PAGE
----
Day: December 14, 2009

A town hall on No Child Left Behind

December 14, 2009

The No Child Left Behind Act of 2001, one of the seminal measures of the Bush administration, ballyhooed a lofty goal of having 100 percent of U.S. students achieving at grade level by the year 2014.

James McGill, head of finance and administration, to retire

December 14, 2009

James T. McGill, senior vice president for finance and administration, will retire June 30 after more than 12 years of managing the financial, physical and human infrastructure of The Johns Hopkins University.

Global environmental change, sustainability major created

December 14, 2009

In an effort to provide tomorrow’s leaders with the tools needed to address both the science and policy issues confronting a world facing global climate change, Johns Hopkins’ Krieger School of Arts and Sciences has created an interdisciplinary major and minor in global environmental change and sustainability.

Central Europe is focus of new initiative created at SAIS

December 14, 2009

Johns Hopkins’ Paul H. Nitze School of Advanced International Studies and the Austrian Marshall Plan Foundation of Vienna, Austria, last week announced a new initiative to support research and related activities focused on Central Europe. Daniel Hamilton, SAIS professor and founding director of the SAIS Center for Transatlantic Relations, will be appointed the first Austrian Marshall Plan Foundation Professor to head the initiative.

Mousetraps and rubber bands

December 14, 2009

Some were short and stocky, others broad and brawny. Some were stripped down to their essentials, others gussied up with glittery decoration. But all the student-built balsa wood and foam-core cars had one thing in common: The directive to be powered by no more than two mousetraps and six rubber bands. Their goal: to deliver a small, free-standing “flag” (actually a one-and-a-half-inch plastic ball, weighted internally with silicone so that its three-inch plastic flagpole always pointed upward) to a specific point on a three-dimensional course. The cars’ drivers were teams of students in a Whiting School of Engineering course called Freshman Experiences in Mechanical Engineering.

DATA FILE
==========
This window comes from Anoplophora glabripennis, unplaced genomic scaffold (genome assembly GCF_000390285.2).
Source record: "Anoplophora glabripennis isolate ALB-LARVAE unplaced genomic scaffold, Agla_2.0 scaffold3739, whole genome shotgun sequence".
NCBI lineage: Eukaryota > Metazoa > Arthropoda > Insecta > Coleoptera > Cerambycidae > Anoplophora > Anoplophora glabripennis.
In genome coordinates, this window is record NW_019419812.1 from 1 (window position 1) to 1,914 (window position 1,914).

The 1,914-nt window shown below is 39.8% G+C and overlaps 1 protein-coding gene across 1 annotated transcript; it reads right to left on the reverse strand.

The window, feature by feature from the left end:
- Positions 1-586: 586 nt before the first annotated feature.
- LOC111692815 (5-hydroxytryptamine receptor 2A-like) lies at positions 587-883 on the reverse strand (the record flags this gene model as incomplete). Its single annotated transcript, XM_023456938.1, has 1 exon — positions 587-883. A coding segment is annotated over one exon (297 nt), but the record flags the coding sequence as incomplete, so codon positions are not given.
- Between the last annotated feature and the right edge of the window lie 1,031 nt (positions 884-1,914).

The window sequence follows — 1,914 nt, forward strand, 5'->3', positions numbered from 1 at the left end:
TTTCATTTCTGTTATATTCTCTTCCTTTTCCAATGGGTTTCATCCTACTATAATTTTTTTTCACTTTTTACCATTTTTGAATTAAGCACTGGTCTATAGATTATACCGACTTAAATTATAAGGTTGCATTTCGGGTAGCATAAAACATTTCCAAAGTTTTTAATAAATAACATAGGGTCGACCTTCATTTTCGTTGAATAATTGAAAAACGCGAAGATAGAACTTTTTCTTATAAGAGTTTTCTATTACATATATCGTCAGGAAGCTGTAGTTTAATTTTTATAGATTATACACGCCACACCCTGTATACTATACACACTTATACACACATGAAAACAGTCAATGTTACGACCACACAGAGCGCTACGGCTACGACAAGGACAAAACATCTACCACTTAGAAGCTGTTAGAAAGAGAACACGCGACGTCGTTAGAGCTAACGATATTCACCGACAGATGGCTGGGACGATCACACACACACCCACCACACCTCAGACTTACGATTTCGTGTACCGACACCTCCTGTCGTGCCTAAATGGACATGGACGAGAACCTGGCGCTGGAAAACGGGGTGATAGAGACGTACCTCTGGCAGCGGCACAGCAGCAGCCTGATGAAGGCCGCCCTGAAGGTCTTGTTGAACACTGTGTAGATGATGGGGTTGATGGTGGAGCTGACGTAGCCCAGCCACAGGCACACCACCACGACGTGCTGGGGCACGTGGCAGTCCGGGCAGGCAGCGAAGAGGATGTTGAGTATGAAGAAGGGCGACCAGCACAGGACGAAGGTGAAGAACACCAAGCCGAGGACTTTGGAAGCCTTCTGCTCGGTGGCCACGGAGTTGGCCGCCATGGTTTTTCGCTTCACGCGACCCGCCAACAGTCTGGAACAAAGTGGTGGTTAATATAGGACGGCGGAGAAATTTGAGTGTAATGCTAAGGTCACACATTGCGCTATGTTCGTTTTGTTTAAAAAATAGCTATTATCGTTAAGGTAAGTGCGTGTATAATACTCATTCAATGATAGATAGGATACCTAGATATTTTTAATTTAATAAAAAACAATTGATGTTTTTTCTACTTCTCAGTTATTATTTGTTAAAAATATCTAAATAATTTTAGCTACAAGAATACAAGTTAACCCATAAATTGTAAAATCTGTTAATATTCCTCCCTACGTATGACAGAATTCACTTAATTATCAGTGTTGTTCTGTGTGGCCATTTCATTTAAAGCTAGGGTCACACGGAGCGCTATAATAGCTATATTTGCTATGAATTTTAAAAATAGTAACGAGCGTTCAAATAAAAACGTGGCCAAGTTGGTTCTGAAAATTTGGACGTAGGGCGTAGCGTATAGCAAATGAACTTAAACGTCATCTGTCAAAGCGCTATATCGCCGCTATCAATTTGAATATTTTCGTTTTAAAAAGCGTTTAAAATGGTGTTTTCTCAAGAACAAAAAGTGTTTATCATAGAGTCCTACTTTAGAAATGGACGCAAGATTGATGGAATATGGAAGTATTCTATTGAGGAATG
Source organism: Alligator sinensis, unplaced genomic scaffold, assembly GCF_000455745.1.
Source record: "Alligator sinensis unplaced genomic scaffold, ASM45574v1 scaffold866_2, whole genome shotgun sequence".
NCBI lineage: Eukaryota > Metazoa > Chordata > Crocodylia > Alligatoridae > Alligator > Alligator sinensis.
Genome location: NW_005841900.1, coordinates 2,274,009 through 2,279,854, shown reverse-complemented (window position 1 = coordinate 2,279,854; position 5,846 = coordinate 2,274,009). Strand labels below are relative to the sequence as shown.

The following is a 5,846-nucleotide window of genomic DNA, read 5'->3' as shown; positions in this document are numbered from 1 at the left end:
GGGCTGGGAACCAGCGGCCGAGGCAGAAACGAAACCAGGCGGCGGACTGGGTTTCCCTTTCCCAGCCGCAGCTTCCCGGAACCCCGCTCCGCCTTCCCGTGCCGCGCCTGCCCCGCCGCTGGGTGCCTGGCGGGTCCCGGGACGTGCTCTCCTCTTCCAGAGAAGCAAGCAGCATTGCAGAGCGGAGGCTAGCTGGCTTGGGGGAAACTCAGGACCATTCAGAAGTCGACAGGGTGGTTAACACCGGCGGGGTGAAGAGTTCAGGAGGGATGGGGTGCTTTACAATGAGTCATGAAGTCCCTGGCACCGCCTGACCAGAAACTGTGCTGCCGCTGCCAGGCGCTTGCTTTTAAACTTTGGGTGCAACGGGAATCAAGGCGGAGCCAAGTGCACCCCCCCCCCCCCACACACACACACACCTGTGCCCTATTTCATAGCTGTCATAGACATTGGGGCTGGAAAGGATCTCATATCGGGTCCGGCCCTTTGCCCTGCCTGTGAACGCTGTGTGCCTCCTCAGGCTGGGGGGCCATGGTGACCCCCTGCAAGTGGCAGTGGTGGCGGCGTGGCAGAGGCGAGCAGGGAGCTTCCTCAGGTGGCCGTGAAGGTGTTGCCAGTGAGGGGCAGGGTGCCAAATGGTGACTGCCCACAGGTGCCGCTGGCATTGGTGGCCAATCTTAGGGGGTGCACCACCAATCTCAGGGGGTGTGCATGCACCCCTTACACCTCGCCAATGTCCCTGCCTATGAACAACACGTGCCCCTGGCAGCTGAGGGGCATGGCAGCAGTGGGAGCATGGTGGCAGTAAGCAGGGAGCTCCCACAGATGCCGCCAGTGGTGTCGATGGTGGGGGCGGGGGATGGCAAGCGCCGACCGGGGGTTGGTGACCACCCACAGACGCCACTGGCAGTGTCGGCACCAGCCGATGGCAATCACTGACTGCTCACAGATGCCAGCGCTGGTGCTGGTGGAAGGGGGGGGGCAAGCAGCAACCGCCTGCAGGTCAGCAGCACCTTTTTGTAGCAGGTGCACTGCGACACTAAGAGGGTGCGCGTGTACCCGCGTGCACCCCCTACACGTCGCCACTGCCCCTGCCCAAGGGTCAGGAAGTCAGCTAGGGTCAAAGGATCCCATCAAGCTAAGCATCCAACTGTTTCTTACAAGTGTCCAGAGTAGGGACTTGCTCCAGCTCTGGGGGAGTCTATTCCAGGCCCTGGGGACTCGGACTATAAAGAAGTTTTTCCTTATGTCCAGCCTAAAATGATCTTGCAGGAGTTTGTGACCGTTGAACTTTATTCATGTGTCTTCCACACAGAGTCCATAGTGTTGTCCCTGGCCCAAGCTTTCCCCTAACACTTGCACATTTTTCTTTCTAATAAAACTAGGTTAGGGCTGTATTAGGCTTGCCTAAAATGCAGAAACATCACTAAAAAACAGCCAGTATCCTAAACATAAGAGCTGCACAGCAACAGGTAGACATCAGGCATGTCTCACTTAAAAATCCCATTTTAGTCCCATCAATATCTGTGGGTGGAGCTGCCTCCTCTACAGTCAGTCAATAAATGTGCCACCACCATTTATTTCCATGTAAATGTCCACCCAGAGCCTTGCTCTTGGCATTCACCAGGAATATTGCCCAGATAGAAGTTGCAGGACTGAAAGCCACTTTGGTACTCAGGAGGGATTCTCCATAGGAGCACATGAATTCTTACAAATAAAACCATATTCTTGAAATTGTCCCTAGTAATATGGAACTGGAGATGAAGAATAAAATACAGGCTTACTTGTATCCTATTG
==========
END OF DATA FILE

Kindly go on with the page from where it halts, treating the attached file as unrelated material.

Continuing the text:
Former RAND Corp. chair to give Leaders & Legends talk

December 14, 2009

Former chair of the RAND Corp. board of trustees and past U.S. Secretary of Labor Ann McLaughlin Korologos will speak on the topic of business practices and ethics at this month’s installment of the Johns Hopkins Carey Business School’s Leaders & Legends lecture series. The event will be held from 7:30 to 9 a.m. on Tuesday, Dec. 15, at the Legg Mason Tower in Harbor East.

Bloomberg School establishes International Vaccine Access Center

December 14, 2009

The Johns Hopkins Bloomberg School of Public Health has established the International Vaccine Access Center to increase availability of lifesaving vaccines by overcoming many of the obstacles that often delay their usage and distribution. IVAC will also serve as a source of vaccine policy information and analysis and will develop and use evidence to advocate for improved global health policies and their implementation. Projects undertaken by IVAC are supported by grants from the GAVI Alliance and the Bill & Melinda Gates Foundation.

Three, two, one … lights on!

December 14, 2009